Daily war briefing

War In Iraq

April 10, 2003

The battlefield

U.S.-led troops marched into Baghdad and liberated Iraqi citizens from the two-decades-old regime of Saddam Hussein. U.S. officials said his government was no longer in control of Baghdad.

Jubilant crowds swarmed into Baghdad streets, cheering U.S. troops before toppling a 40-foot statue of Hussein in Firdos Square.

U.S. officials said they didn't know whether Hussein or his sons had survived a bombing attack that targeted them early this week.

Scattered resistance from Iraqi troops continued at Baghdad University and in the northeastern section of the capital.

Coalition forces bombed Tikrit, Hussein's birthplace about 100 miles north of the capital, where loyalists were making a last stand.

American special forces and Kurdish fighters eliminated a crucial air-defense installation near the government-held city of Mosul.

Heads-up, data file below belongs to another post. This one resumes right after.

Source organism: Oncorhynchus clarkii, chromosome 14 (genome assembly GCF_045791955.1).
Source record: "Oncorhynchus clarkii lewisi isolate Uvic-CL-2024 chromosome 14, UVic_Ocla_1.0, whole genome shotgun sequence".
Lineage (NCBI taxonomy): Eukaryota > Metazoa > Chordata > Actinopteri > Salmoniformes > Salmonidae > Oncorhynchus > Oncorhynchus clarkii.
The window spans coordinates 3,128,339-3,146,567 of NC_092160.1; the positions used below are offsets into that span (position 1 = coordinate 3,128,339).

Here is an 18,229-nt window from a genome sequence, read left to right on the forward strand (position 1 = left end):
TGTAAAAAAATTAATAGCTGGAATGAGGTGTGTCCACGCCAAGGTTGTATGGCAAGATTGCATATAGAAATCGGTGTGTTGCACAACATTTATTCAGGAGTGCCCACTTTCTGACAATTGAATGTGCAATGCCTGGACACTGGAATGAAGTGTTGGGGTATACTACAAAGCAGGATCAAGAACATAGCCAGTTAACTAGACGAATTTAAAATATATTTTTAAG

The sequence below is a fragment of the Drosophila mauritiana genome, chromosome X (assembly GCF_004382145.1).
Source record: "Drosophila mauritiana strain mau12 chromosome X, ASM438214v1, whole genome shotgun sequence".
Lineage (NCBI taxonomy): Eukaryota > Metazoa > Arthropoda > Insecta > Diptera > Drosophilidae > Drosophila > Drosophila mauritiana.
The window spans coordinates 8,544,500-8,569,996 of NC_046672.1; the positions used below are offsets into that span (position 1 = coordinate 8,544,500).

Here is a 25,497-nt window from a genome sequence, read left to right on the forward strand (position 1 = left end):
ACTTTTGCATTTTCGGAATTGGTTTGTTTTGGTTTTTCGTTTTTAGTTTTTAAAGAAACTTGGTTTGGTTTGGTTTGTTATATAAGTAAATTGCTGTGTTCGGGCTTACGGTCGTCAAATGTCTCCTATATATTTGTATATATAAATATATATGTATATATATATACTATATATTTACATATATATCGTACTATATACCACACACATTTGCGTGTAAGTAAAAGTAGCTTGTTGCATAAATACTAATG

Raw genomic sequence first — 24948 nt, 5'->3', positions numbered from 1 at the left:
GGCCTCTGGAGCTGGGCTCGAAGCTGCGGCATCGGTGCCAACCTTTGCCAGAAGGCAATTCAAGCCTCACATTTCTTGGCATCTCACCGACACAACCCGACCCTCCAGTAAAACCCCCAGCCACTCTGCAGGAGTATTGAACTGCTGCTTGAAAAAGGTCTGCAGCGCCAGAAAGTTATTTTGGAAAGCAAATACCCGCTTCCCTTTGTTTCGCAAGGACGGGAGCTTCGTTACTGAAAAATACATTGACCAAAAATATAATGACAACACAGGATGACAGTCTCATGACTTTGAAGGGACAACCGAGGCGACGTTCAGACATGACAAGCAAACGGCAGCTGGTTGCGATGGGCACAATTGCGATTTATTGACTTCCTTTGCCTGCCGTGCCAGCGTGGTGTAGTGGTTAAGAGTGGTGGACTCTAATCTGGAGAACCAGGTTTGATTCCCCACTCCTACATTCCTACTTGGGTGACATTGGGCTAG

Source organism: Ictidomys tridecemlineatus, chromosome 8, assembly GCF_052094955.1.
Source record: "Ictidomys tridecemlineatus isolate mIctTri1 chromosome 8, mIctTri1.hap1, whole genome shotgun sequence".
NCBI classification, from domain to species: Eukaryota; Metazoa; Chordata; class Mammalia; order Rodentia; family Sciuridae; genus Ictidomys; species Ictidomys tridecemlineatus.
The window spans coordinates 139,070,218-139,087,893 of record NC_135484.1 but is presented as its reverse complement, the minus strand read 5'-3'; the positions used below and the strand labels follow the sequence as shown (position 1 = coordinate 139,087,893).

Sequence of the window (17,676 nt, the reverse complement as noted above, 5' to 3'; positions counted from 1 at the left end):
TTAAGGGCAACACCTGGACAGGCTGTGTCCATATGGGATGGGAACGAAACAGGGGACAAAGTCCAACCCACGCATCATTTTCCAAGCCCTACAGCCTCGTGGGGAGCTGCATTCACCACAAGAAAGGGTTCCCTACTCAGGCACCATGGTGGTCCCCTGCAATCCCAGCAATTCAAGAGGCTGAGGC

In northern Iraq, Kurds also flooded the streets, rejoicing in the downfall of Hussein, who had executed thousands of them.

The international front

A Red Cross worker was killed when gunfire hit his car while driving through Baghdad.

The home front

About 200 Iraqi-Americans in Dearborn, Mich., paraded through the streets, waving American and Iraqi flags while other Iraqis around the nation cried with joy as the regime crumbled.

Defense Secretary Donald H. Rumsfeld cautioned that dangerous days may lie ahead for the coalition forces. "This is not over, despite all the celebrating on the streets."

Terror alert

Security nationwide remained at code orange, a high level.

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